Unlocking the Secrets of Fairfield Hills Hospital in Newtown, CT

The Dawn of an Institution

Fairfield Hills Hospital was not just a building but an institution that became a cornerstone of Newtown, Connecticut‘s identity.

Born out of necessity due to the overcrowding in the state’s other two hospitals, the hospital was a testament to the architectural prowess of Walter P. Crabtree Sr., who designed the campus-like facility. The hospital was nestled within 100 acres, a fraction of the sprawling 670 acres of land, including large farm meadows and a forest.

When the hospital threw open its doors on June 1, 1933, it initially housed fewer than 500 patients and was managed by a skeletal staff of only three doctors.

But by the late 1960s, this burgeoning institution was home to more than 4,000 patients, diligently cared for by 20 doctors, 50 nurses, and an additional team of 100 employees of various roles.

The hospital, once a solution to overcrowding, had grown into a significant establishment in its own right.

An Unavoidable Closure

Akin to the flow of a river carving its course, societal and medical shifts led to the dwindling need for institutions like Fairfield Hills Hospital.

The winds of deinstitutionalization that swept across the nation in the 1960s and 1970s heralded the decline of such hospitals. The high costs of running underused hospitals compelled many state-run hospitals to shut their doors.

In 1995, Governor John Rowland decided to close Fairfield Hills Hospital and its sister hospital, Norwich State Hospital.

The remaining patients were relocated to Connecticut Valley Hospital in Middletown. Even though the bustling corridors fell silent, Fairfield Hills Hospital refused to be forgotten.

The Town of Newtown breathed new life into the first floor of Canaan House by repurposing it for town functions. The Reed Intermediate School, a youth academy, and a new community center found their home on the spacious grounds of the former hospital.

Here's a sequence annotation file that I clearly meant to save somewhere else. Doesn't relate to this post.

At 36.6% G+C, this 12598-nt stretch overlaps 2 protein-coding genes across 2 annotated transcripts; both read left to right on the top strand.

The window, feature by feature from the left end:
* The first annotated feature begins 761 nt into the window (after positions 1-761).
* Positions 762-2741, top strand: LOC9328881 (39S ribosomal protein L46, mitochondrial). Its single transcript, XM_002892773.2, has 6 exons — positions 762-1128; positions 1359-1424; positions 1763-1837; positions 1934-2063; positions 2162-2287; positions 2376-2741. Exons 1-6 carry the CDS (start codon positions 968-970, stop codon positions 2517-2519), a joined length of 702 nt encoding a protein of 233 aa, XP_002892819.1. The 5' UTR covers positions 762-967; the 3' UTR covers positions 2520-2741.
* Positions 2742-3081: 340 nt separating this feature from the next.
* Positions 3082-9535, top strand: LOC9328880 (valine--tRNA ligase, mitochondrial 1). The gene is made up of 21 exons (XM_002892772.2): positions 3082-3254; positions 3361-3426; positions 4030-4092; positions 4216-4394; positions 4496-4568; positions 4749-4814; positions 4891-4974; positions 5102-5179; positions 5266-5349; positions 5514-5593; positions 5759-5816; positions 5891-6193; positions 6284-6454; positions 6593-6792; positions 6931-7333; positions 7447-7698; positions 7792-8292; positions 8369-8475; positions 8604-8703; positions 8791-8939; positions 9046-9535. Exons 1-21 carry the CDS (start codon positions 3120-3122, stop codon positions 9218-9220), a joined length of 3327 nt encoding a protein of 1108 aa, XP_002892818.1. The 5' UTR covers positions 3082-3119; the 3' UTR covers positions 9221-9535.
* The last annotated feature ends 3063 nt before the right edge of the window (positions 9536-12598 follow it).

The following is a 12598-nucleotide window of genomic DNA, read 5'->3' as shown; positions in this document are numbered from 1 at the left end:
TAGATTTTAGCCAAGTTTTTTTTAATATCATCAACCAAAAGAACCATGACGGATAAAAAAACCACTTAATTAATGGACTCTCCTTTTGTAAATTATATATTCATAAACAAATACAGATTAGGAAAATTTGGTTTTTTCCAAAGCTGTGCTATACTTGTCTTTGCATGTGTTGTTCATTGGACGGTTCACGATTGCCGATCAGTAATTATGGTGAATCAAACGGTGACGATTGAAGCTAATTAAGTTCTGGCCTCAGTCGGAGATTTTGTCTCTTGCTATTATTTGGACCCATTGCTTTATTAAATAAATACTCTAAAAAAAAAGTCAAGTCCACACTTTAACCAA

A Catalog of Treatments

Fairfield Hills Hospital was more than just a place of care; it was a facility where various treatment methods were implemented and tested over the years.

From hydrotherapy and insulin shock therapy to electroconvulsive therapy and frontal lobotomy, the hospital was at the forefront of psychiatric, often controversial treatment methods of its time.

The first year of performing psychosurgery at Fairfield Hills saw over 100 patients undergoing the procedure, a testament to the hospital’s commitment to exploring new frontiers in mental health treatment.

Subterranean Secrets

Beneath the hospital’s main grounds ran an intricate network of concrete tunnels. They served as the lifelines of the institution, connecting the staff and utility buildings with the patient buildings.

These tunnels were more than mere passageways; they were the veins that kept the hospital operational, especially during the harsh winter months and inclement weather.

Food from the central cafeteria was transported through these tunnels to the residential buildings, ensuring no patient was left without nourishment.

Echoes of the Past

The hospital’s main buildings, named after Fairfield and Litchfield County cities and towns, stood as architectural reminders of the hospital’s past.

While specific details about these buildings remain largely unexplored, their names – Bridgeport Hall, Greenwich House, New Haven House, Canaan House, Norwalk Hall, Shelton House, and Stratford Hall – evoke a sense of nostalgia and curiosity. These buildings, much like the hospital itself, are mute witnesses to the ebb and flow of time.


Fairfield Hills Hospital is not just a part of Newtown’s history. The hospital’s story is a tapestry woven with the threads of societal changes, medical breakthroughs, architectural feats, and community resilience. It was a refuge for those in need and a hub of medical innovation.

The hospital’s closure marked the end of an era but also the beginning of a new chapter. Repurposing the hospital’s premises illustrates how the past can coexist with the present, shaping the future.

The opening of the NewSylum Brewing Company in June 2020, following extensive renovations to the former Stratford Hall Building, marked a significant step in this direction. The Reed Intermediate School, a youth academy, a community center, and the NewSylum Brewing Company have given the old hospital a new lease on life.

The tale of Fairfield Hills Hospital is not one of decay and abandonment but of transformation and resilience. Its legacy continues to live on, inspiring present and future generations and serving as a reminder of Newtown’s rich history and its unwavering spirit.

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